North Side dog owners who have missed taking their pets to Foster Beach since rising lake levels destroyed its dog-friendly area nearly two years ago now have a designated space for their pups to play. A new dog park opened last week at Bryn Mawr Avenue and the Lakefront Trail in Edgewater, where 15,000 square feet of unused green space has been surrounded by a black, chain link fence, according to Ald. Harry Osterman.
The city is embarking on an initiative to further clean up the garbage pooling in the Chicago River along the Riverwalk. "We get a lot of trash in the river, and we have this beautiful new riverwalk that people are enjoying and we don't want them seeing plastic Coke bottles and Doritos bags," said Michelle Woods, riverwalk project manager in the city's Department of Fleet and Facility Management.
CHICAGO — If there's an unattended bag left on the CTA, 4-year-old Arco and his handler, Chicago police Officer Bob Gilleran, check it out. Arco is assigned to the Chicago Police Department canine unit to detect explosives on mass transit. He is one of 65 dogs that assist officers, a role that is highlighted in a new public art installation featuring more than 100 German shepherd sculptures standing guard downtown, mostly along Michigan Avenue.
Muck Rack makes it simple to find people, tweets, or articles that mention any name, keyword, company, hashtag etc. We've compiled this guide to help you make the most of your search.
Selecting a term
Start searching tweets, articles from media outlets, articles mentioned in tweets, journalists'
names, titles and bios with some suggested searches:
Companies or Topics (e.g. iPhone, Microsoft)
Phrases (e.g. "cloud computing") — use quotes to keep the terms together
Twitter handles (e.g. @username) — returns those who have mentioned or replied to
Names (e.g. "David Pogue")
Hashtags (e.g. #sxsw, #london2012)
Bio details (e.g. vegan, Olympics, father)
Muck Rack's Advanced Search allows for many boolean operators.
Find results that mention multiple specified terms, use AND or
+. For example, ensure each result contains both Elon Musk and Mark Zuckerberg by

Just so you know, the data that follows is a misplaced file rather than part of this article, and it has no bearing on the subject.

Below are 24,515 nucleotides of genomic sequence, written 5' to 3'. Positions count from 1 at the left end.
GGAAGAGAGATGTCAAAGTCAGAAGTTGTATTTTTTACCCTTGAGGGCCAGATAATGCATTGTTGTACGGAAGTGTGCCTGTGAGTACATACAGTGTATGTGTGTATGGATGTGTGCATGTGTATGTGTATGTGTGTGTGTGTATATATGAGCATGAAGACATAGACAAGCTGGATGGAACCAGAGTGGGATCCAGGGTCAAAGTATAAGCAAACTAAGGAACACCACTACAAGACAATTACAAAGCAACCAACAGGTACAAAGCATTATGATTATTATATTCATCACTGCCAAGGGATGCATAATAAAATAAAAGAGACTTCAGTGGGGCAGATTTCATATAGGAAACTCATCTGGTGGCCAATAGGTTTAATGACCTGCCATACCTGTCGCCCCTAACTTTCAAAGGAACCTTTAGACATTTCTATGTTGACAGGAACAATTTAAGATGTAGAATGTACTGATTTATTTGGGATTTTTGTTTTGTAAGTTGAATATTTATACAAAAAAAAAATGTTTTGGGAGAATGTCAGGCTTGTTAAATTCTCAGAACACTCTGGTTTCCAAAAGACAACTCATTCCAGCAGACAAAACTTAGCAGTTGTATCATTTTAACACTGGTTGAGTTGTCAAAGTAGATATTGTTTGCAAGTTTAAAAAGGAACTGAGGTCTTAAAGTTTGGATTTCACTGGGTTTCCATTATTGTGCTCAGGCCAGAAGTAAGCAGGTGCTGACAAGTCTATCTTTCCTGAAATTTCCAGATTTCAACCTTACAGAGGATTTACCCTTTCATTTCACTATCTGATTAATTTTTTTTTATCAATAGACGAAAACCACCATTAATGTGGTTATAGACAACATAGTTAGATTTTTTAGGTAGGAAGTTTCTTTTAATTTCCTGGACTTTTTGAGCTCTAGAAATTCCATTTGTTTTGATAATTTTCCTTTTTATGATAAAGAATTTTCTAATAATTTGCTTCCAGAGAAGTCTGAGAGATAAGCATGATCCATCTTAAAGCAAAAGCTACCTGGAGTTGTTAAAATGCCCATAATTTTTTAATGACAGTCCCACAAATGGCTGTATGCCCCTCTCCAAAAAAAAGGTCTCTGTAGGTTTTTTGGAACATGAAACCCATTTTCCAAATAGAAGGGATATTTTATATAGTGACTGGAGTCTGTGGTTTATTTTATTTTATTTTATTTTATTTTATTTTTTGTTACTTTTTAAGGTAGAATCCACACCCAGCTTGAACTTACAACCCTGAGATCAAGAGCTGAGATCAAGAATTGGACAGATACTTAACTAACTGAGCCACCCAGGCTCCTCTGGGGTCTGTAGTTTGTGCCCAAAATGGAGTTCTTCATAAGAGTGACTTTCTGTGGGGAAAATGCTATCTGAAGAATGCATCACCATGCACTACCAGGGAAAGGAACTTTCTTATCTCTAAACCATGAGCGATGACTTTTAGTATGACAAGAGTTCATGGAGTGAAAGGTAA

searching Obama AND Romney or Obama + Romney.
Use the operators OR or , to broaden your search when you'd like either of
multiple terms to appear in results. (This is the default behavior of our search when no operators
are used.) For example, search for democrat OR republican to find results that refer to
Democrats and/or Republicans.
Use NOT or - to subtract results from your search. For
example, searching Disney will yield results about the Walt Disney Company as well as Walt Disney
World Resort. To exclude mentions of Disney World, search for Disney -World or Disney
When using one of these operators with a phrase, enclose it in quotation marks. For example, you can
find results about smartphones excluding Apple's iPhone 4S by searching smartphone -"iPhone
Exact case matching or punctuation
If you're searching for a brand name or keyword that relies on specific punctuation marks or capitalization, you can
find results that match your exact query by adding matchcase: before the keyword you're searching for, like matchcase:E*TRADE .
Use parentheses to separate multiple
boolean phrases. For example, to find journalists talking about having fun in Disney World or
Disneyland, search for ("disney world" OR disneyland) AND fun.
An asterisk can be used to search for any variation of a root word truncated by the asterisk. For example, searching for admin* will return results for administrator, administration, administer, administered, etc.
A near operator is an AND operator where you can control the distance between the words. You can vary the distance the near operation uses by adding a forward slash and number (between 0-99) such as strawberries NEAR/10 "whipped cream", which means the strawberries must exist within 10 words of "whipped cream".